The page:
Looking at this week’s Commitments of Traders Report, bullish extremes continue in long crude oil, the euro and the British pound. Net long positions have also grown this week for the two currencies and the commodity. The purpose of this report is to track how the consensus is positioned across various currencies and commodities. When net long positions become crowded in either direction, we fla…
After President Trump unveiled his tax plans, many had predicted that the US dollar would strengthen thanks to the inflationary impact of reducing taxes by $1.5T. According to academic theory, an economy with limited slack and high growth is at the risk of overheating if fiscal stimulus is excessive. This is especially true as crude oil (a significant driver of inflation), continues to make multi…
Significance of the AUD/USD pair
AUD/USD is a major currency pair, meaning it is among the most heavily traded pairs in the foreign exchange market. The US dollar is the most traded currency in the world, while the Australian dollar is the fifth-most traded currency. The US dollar and the Australian dollar tend to move in opposite directions over time.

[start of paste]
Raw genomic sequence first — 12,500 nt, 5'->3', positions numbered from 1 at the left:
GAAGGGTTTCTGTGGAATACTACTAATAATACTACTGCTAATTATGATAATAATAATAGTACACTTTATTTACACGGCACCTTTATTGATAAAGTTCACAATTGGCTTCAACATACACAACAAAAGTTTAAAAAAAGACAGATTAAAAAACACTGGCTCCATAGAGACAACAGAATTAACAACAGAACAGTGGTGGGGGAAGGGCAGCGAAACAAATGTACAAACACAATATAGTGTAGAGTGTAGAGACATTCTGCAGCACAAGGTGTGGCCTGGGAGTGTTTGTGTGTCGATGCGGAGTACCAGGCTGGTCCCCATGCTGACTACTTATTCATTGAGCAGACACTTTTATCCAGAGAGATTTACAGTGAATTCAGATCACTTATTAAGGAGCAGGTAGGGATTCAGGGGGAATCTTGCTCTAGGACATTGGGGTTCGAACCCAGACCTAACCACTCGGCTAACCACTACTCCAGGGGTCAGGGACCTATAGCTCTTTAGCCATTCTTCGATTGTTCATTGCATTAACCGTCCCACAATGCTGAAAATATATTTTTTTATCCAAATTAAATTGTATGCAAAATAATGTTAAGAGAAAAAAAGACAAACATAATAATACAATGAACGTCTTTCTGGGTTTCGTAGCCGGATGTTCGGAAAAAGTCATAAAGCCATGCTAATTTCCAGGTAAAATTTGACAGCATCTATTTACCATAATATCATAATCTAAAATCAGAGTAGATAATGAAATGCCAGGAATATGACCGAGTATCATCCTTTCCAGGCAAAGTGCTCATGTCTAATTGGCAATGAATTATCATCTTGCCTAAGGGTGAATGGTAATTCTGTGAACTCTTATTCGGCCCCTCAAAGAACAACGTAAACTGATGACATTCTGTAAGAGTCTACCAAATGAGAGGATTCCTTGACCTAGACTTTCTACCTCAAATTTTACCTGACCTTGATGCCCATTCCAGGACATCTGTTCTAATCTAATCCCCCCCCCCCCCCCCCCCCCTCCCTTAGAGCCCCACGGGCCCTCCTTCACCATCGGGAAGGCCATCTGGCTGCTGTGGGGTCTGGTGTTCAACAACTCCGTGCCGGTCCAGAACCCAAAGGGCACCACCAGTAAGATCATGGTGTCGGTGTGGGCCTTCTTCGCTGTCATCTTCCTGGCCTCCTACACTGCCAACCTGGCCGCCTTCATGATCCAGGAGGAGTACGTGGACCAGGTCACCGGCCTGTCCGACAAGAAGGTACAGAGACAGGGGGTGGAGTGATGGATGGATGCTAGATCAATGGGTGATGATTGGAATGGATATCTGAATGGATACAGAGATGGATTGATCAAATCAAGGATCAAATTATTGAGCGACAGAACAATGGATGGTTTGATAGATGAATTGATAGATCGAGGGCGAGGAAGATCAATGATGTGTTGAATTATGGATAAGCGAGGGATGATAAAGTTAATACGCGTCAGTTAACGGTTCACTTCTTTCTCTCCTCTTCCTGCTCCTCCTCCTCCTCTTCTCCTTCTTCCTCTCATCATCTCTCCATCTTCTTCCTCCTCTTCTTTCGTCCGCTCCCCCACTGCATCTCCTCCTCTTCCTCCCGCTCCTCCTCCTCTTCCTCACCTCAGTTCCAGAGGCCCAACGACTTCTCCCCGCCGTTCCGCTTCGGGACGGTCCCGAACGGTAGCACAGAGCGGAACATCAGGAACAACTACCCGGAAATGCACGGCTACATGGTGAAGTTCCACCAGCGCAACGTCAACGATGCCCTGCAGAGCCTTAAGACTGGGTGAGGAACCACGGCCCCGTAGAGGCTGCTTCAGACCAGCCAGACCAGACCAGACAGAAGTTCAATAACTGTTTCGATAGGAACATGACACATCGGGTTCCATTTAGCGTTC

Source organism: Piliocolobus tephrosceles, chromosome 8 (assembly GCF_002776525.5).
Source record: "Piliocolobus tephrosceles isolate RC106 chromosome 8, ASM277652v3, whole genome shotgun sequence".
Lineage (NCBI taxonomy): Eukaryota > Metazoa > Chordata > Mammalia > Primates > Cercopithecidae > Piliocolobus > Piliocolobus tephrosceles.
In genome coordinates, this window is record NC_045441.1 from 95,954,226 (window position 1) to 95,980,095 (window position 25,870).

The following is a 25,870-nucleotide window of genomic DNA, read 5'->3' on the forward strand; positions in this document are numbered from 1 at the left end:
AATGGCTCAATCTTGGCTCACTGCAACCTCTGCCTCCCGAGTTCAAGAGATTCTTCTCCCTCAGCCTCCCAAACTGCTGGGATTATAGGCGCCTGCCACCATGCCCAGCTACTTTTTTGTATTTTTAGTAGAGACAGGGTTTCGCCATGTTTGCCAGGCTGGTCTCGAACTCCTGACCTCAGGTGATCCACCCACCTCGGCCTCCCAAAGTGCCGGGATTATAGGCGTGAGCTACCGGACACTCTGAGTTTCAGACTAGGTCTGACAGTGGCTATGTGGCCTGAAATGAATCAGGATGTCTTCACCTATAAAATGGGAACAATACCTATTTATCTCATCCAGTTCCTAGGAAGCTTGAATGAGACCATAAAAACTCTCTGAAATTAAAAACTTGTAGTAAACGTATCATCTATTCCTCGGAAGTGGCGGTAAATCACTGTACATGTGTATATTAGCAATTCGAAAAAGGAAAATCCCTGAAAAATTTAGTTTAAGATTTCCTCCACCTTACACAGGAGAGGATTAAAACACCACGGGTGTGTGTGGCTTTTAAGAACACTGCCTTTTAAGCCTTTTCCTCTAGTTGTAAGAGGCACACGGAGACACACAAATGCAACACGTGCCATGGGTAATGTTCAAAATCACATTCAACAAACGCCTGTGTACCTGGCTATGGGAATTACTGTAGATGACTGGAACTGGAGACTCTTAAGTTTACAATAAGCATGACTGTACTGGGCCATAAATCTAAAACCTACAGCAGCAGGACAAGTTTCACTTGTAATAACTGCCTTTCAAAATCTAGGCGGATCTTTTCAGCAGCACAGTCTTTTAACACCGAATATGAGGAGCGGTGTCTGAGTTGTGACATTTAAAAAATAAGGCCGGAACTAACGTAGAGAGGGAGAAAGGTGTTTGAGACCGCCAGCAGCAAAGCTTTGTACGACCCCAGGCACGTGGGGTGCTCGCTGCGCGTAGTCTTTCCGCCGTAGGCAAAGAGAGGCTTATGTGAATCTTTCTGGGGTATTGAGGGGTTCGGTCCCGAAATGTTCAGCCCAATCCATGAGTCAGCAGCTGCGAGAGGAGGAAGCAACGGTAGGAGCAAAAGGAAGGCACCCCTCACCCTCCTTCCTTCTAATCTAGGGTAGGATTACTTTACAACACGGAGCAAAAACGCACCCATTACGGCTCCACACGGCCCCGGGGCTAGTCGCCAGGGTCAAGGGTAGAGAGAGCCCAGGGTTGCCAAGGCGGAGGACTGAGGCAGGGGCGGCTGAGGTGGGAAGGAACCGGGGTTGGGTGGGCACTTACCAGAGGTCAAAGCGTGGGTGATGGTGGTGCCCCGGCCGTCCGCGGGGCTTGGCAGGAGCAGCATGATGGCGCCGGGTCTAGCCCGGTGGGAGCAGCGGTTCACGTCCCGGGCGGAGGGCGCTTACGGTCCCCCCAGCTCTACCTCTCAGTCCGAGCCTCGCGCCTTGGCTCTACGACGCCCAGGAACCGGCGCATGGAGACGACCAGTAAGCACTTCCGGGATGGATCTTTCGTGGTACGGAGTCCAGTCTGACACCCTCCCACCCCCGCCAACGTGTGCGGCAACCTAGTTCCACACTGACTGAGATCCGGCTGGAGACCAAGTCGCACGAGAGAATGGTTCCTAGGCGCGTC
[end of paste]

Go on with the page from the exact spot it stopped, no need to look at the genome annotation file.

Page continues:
As a global reserve currency and a safe haven, the US dollar tends to depreciate when global economic growth is strong, and strengthens during downturns. Given the Australian dollar’s strong correlation with industrial commodities (Australia is a leading exporter of iron ore and copper), AUD tends to appreciate when commodities rally during global economic booms. During a downturn, the Australian dollar tends to sell off sharply. Relative GDP growth rates for Australia and the United States are shown below:
2006 – mid-2008: Pre-financial crisis boom
In the years preceding the financial crisis, optimism for global growth was running high. Thanks to booming volumes in cross-border lending, the US dollar was easily available and kept depreciating during this era. As the world’s reserve currency, the US dollar is a liability currency, meaning that is heavily borrowed in international lending markets. When global growth is strengthening, more and more US dollar loans are issued and chase international investment opportunities. The US dollar thus weakens in response. Given Australia’s high rates of GDP growth and relatively high yields (the Reserve Bank of Australia increased its cash rate from 5.50% at the outset of 2006 to 7.25% by early 2008), the country was an attractive investment destination during this time. Looking at AUD/USD, the pair strengthened from around 0.75 and peaked above 0.98 in July 2008. While the Australian dollar experienced a sharp sell-off in mid-2007 following early tremors in US real estate, the currency recovered and began strengthening once again. Until the US downturn starting in 2007 morphed into a global crisis in 2008, many believed that problems in US real estate would be contained.